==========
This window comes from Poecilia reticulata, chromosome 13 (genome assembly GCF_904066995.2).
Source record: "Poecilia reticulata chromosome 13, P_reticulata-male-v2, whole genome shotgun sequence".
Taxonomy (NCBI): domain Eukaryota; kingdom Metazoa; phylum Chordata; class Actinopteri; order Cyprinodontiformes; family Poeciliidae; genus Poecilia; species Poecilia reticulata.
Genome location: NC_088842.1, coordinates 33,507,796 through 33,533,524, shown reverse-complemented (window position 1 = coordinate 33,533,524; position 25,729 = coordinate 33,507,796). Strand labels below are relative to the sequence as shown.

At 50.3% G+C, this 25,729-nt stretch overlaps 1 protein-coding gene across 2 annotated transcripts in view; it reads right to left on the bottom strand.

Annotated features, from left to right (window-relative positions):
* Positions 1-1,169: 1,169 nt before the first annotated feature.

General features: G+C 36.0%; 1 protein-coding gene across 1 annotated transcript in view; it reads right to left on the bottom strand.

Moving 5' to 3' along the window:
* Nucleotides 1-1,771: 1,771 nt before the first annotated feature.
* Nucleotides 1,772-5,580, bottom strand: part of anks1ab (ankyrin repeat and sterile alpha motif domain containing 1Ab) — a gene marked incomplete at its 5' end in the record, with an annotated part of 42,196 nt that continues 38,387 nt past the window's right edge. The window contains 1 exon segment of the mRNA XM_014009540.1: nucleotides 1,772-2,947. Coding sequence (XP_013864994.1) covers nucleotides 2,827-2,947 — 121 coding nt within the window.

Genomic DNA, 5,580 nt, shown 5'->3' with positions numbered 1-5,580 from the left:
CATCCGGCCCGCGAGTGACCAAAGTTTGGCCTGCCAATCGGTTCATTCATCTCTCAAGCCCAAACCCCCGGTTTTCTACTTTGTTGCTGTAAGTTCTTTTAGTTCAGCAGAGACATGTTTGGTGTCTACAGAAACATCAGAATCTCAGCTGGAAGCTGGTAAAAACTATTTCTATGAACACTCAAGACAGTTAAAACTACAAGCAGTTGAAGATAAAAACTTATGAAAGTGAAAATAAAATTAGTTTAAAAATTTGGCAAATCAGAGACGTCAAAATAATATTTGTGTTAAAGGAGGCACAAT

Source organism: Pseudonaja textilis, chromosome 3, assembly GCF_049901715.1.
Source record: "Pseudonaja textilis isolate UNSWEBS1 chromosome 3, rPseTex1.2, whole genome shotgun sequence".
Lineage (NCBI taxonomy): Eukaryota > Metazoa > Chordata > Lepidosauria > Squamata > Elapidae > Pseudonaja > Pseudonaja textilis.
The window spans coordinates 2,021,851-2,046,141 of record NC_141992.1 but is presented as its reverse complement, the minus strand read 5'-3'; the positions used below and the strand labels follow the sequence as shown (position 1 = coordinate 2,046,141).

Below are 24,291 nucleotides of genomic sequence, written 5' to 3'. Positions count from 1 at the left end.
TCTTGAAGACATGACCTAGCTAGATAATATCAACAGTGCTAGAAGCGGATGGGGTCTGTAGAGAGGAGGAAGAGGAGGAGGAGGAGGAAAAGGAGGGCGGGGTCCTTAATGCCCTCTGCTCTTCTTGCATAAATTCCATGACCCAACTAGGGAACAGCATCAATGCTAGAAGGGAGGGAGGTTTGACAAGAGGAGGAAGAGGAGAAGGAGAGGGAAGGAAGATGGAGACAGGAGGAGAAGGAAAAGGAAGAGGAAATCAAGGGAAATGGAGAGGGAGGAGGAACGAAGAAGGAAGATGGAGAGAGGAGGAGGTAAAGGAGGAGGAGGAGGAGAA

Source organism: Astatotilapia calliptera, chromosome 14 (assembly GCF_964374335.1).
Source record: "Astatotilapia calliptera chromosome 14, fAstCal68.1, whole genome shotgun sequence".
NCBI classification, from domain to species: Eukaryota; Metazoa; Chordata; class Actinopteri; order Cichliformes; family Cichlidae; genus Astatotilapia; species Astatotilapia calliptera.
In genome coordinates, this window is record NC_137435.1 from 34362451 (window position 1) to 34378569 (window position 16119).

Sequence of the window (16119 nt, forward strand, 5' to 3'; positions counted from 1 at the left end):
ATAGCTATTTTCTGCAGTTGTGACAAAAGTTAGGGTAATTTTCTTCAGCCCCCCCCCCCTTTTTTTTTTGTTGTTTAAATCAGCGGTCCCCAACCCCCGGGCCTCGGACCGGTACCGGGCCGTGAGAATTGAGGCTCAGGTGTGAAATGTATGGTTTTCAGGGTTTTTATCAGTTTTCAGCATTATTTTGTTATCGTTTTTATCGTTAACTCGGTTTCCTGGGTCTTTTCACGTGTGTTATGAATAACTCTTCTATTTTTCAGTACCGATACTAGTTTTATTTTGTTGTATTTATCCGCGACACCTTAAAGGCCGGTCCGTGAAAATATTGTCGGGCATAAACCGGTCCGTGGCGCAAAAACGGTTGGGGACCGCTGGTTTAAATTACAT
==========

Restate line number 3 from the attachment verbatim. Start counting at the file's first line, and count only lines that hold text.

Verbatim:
Taxonomy (NCBI): domain Eukaryota; kingdom Metazoa; phylum Chordata; class Actinopteri; order Cyprinodontiformes; family Poeciliidae; genus Poecilia; species Poecilia reticulata.